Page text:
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Evaluation of Delivery Options for Second-Stage Events


Bailit, Jennifer L.; Grobman, William A.; Rice, Madeline Murguia; Wapner, Ronald J.; Reddy, Uma M.; Varner, Michael W.; Thorp, John M., Jr.; Caritis, Steve N.; Iams, Jay D.; & Saade, George R., et al. (2016). Evaluation of Delivery Options for Second-Stage Events. American Journal of Obstetrics & Gynecology, 214(5), 638.e1–10. PMCID: PMC4851577


BACKGROUND: Cesarean delivery in the second stage of labor is common, whereas the frequency of operative vaginal delivery has been declining. However, data comparing outcomes for attempted operative vaginal delivery in the second stage versus cesarean in the second stage are scant. Previous studies that examine operative vaginal delivery have compared it to a baseline risk of complications from a spontaneous vaginal delivery and cesarean delivery. However, when a woman has a need for intervention in the second stage, spontaneous vaginal delivery is not an option she or the provider can choose. Thus, the appropriate clinical comparison is cesarean versus operative vaginal delivery.
OBJECTIVE: Our objective was to compare outcomes by the first attempted operative delivery (vacuum, forceps versus cesarean delivery) in patients needing second stage assistance at a fetal station of +2 or below.
STUDY DESIGN: Secondary analysis of an observational obstetric cohort in 25 academically-affiliated U.S. hospitals over a three-year period. A subset of >/=37 weeks, non-anomalous, vertex, singletons, with no prior vaginal delivery who reached a station of +2 or below and underwent an attempt at an operative delivery were included. Indications included for operative delivery were: failure to descend, non-reassuring fetal status, labor dystocia or maternal exhaustion. The primary outcomes included a composite neonatal outcome (death, fracture, length of stay >/=3 days beyond mother's, low Apgar, subgaleal hemorrhage, ventilator support, hypoxic encephalopathy, brachial plexus injury, facial nerve palsy) and individual maternal outcomes (postpartum hemorrhage , third and fourth degree tears [severe lacerations], and postpartum infection). Outcomes were examined by the three attempted modes of delivery. Odds ratios were calculated for primary outcomes adjusting for confounders. Final mode of delivery was quantified.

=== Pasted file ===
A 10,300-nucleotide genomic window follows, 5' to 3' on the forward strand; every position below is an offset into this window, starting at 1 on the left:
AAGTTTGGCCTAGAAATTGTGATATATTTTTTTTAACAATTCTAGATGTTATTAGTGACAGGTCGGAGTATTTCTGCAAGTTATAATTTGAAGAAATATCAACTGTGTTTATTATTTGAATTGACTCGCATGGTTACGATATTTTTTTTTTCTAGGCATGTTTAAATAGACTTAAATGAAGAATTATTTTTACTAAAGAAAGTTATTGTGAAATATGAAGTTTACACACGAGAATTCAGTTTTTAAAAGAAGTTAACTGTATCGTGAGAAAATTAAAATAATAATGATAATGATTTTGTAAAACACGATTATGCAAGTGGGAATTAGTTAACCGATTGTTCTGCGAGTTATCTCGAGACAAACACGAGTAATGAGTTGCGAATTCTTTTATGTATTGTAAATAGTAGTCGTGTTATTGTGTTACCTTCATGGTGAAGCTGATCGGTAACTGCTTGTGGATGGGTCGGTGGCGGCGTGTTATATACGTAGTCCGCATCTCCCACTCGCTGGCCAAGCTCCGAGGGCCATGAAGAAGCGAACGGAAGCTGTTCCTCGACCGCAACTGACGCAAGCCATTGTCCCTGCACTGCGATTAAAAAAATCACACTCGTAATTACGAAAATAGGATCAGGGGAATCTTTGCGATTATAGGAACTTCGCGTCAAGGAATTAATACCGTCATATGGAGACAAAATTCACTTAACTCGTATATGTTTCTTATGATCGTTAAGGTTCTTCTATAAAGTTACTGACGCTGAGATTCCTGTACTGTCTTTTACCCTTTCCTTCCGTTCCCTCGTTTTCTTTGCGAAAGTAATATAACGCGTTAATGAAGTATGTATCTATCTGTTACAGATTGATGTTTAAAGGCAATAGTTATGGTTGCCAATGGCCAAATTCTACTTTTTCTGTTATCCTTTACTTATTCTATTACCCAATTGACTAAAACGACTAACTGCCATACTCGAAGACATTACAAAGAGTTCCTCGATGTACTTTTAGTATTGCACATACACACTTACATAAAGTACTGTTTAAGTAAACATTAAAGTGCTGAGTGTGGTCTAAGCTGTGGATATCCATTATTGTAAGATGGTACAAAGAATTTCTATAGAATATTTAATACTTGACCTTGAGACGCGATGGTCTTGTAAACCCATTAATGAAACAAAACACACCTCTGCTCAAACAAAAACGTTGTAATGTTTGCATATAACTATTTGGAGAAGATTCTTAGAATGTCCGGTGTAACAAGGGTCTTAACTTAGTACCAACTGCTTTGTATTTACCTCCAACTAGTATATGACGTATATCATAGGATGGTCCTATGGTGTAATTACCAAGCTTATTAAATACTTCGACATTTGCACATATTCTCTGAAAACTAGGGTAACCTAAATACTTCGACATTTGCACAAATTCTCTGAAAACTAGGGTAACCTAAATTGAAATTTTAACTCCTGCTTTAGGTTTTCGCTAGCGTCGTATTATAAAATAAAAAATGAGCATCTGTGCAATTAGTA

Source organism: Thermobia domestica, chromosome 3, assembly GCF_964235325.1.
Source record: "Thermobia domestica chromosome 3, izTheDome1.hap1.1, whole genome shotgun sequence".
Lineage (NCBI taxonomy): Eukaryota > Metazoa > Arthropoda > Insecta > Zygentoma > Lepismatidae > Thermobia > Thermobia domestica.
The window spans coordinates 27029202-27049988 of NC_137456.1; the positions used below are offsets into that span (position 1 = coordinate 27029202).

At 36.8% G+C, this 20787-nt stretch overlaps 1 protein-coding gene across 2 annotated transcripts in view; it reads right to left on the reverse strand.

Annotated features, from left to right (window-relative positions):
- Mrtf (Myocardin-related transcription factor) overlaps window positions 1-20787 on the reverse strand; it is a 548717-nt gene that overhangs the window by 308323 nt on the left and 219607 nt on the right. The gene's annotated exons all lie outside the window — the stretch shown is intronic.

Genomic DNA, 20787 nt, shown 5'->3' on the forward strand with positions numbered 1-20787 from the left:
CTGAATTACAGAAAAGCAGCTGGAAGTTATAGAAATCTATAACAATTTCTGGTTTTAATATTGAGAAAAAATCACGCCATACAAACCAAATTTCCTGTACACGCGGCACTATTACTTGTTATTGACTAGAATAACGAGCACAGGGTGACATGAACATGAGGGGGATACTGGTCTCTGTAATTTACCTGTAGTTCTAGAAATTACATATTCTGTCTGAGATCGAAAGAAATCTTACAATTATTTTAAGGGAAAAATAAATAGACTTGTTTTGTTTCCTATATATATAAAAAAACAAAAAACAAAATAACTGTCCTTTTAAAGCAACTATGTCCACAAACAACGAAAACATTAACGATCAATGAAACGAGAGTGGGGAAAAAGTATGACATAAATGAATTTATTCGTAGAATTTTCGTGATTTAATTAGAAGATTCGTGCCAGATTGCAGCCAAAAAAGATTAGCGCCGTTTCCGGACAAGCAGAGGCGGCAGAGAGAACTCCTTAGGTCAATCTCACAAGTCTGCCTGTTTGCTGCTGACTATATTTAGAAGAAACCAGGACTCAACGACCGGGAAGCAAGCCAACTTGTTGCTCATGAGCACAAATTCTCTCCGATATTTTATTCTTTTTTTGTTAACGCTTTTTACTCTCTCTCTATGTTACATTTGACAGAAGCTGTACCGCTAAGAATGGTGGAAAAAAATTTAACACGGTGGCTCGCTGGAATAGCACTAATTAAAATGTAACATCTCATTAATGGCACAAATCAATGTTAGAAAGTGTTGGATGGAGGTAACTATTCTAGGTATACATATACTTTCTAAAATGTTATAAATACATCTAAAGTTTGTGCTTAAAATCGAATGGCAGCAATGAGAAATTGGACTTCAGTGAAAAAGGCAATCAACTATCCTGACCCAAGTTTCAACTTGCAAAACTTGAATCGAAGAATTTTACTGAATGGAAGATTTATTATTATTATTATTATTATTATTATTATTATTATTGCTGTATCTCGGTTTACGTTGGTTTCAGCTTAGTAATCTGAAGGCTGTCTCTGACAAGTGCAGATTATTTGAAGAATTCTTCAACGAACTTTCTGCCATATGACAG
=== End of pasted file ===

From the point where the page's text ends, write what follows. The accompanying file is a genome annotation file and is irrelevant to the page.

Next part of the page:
RESULTS: 2531 women met inclusion criteria. Vacuum attempt was associated with the lowest frequency of the neonatal composite (4.2% vs. 6.1% vaginal forceps vs. 6.9% cesarean) and maternal complications (Postpartum infection 0.2% vs. 0.9% forceps vs. 5.3% cesarean, Postpartum hemmorhage 1.4% vs. 2.8% forceps vs. 3.8% cesarean), except for severe lacerations (19.1% vs. 33.8% forceps vs. 0% cesarean). When confounders were taken into account, both forceps (odds ratio 0.16, 95%CI 0.05-0.49) and vacuum (odds ratio 0.04, 95%CI 0.01-0.17) were associated with a significantly lower odds of Post partuminfection. The neonatal composite and Postpartum hemmorhage were not significantly different between modes of attempted delivery. Cesarean occurred in 6.4% and 4.4% of attempted vacuum and forceps groups (P=.04).
CONCLUSION: In patients needing second stage delivery assistance with a station of +2 or below, attempted operative vaginal delivery was associated with a lower frequency of Postpartum infection, but higher frequency of severe lacerations.


Reference Type

Journal Article

Year Published


Journal Title

American Journal of Obstetrics & Gynecology


Bailit, Jennifer L.
Grobman, William A.
Rice, Madeline Murguia
Wapner, Ronald J.
Reddy, Uma M.
Varner, Michael W.
Thorp, John M., Jr.
Caritis, Steve N.
Iams, Jay D.
Saade, George R.
Rouse, Dwight J.
Tolosa, Jorge E., for the Eunice Kennedy Shriver National Institute of Child Health and Human Development (NICHD) Maternal-Fetal Medicine Units (MFMU) Network